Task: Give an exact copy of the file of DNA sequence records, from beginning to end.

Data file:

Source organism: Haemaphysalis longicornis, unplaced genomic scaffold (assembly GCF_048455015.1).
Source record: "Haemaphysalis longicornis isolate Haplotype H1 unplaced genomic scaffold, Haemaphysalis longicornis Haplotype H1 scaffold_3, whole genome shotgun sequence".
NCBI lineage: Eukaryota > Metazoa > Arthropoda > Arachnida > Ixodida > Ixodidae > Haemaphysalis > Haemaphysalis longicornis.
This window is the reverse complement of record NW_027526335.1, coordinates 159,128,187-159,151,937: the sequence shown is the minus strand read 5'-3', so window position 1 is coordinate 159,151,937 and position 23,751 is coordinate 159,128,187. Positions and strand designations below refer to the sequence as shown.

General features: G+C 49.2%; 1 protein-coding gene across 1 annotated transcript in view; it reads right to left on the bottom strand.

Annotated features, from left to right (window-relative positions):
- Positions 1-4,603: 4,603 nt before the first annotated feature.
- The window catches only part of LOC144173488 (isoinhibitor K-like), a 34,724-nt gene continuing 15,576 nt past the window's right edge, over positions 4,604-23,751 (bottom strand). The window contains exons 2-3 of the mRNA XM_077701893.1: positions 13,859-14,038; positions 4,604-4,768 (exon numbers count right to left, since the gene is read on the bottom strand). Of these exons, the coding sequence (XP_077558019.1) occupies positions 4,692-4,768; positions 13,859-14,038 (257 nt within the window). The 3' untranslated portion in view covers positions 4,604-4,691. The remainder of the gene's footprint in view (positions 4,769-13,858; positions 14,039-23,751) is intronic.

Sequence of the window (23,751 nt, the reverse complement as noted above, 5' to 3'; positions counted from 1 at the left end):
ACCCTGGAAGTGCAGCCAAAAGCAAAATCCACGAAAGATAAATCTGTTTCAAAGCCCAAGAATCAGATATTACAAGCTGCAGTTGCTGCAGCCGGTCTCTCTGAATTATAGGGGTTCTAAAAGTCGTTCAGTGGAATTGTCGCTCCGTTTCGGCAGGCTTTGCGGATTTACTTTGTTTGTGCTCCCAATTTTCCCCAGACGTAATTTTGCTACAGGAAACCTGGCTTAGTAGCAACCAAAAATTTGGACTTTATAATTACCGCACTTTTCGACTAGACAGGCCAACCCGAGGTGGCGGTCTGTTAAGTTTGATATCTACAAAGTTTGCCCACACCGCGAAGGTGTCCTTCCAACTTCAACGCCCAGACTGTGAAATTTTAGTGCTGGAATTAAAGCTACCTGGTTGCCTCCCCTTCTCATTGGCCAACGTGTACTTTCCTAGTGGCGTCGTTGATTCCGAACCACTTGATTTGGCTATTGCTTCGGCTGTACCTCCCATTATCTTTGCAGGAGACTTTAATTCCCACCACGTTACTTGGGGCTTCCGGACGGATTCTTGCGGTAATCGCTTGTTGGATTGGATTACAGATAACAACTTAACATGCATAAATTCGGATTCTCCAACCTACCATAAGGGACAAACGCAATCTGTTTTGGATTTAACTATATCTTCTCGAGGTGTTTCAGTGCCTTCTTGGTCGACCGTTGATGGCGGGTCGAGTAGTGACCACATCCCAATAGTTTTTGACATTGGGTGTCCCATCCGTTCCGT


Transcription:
Source organism: Haemaphysalis longicornis, unplaced genomic scaffold (assembly GCF_048455015.1).
Source record: "Haemaphysalis longicornis isolate Haplotype H1 unplaced genomic scaffold, Haemaphysalis longicornis Haplotype H1 scaffold_3, whole genome shotgun sequence".
NCBI lineage: Eukaryota > Metazoa > Arthropoda > Arachnida > Ixodida > Ixodidae > Haemaphysalis > Haemaphysalis longicornis.
This window is the reverse complement of record NW_027526335.1, coordinates 159,128,187-159,151,937: the sequence shown is the minus strand read 5'-3', so window position 1 is coordinate 159,151,937 and position 23,751 is coordinate 159,128,187. Positions and strand designations below refer to the sequence as shown.

General features: G+C 49.2%; 1 protein-coding gene across 1 annotated transcript in view; it reads right to left on the bottom strand.

Annotated features, from left to right (window-relative positions):
- Positions 1-4,603: 4,603 nt before the first annotated feature.
- The window catches only part of LOC144173488 (isoinhibitor K-like), a 34,724-nt gene continuing 15,576 nt past the window's right edge, over positions 4,604-23,751 (bottom strand). The window contains exons 2-3 of the mRNA XM_077701893.1: positions 13,859-14,038; positions 4,604-4,768 (exon numbers count right to left, since the gene is read on the bottom strand). Of these exons, the coding sequence (XP_077558019.1) occupies positions 4,692-4,768; positions 13,859-14,038 (257 nt within the window). The 3' untranslated portion in view covers positions 4,604-4,691. The remainder of the gene's footprint in view (positions 4,769-13,858; positions 14,039-23,751) is intronic.

Sequence of the window (23,751 nt, the reverse complement as noted above, 5' to 3'; positions counted from 1 at the left end):
ACCCTGGAAGTGCAGCCAAAAGCAAAATCCACGAAAGATAAATCTGTTTCAAAGCCCAAGAATCAGATATTACAAGCTGCAGTTGCTGCAGCCGGTCTCTCTGAATTATAGGGGTTCTAAAAGTCGTTCAGTGGAATTGTCGCTCCGTTTCGGCAGGCTTTGCGGATTTACTTTGTTTGTGCTCCCAATTTTCCCCAGACGTAATTTTGCTACAGGAAACCTGGCTTAGTAGCAACCAAAAATTTGGACTTTATAATTACCGCACTTTTCGACTAGACAGGCCAACCCGAGGTGGCGGTCTGTTAAGTTTGATATCTACAAAGTTTGCCCACACCGCGAAGGTGTCCTTCCAACTTCAACGCCCAGACTGTGAAATTTTAGTGCTGGAATTAAAGCTACCTGGTTGCCTCCCCTTCTCATTGGCCAACGTGTACTTTCCTAGTGGCGTCGTTGATTCCGAACCACTTGATTTGGCTATTGCTTCGGCTGTACCTCCCATTATCTTTGCAGGAGACTTTAATTCCCACCACGTTACTTGGGGCTTCCGGACGGATTCTTGCGGTAATCGCTTGTTGGATTGGATTACAGATAACAACTTAACATGCATAAATTCGGATTCTCCAACCTACCATAAGGGACAAACGCAATCTGTTTTGGATTTAACTATATCTTCTCGAGGTGTTTCAGTGCCTTCTTGGTCGACCGTTGATGGCGGGTCGAGTAGTGACCACATCCCAATAGTTTTTGACATTGGGTGTCCCATCCGTTCCGT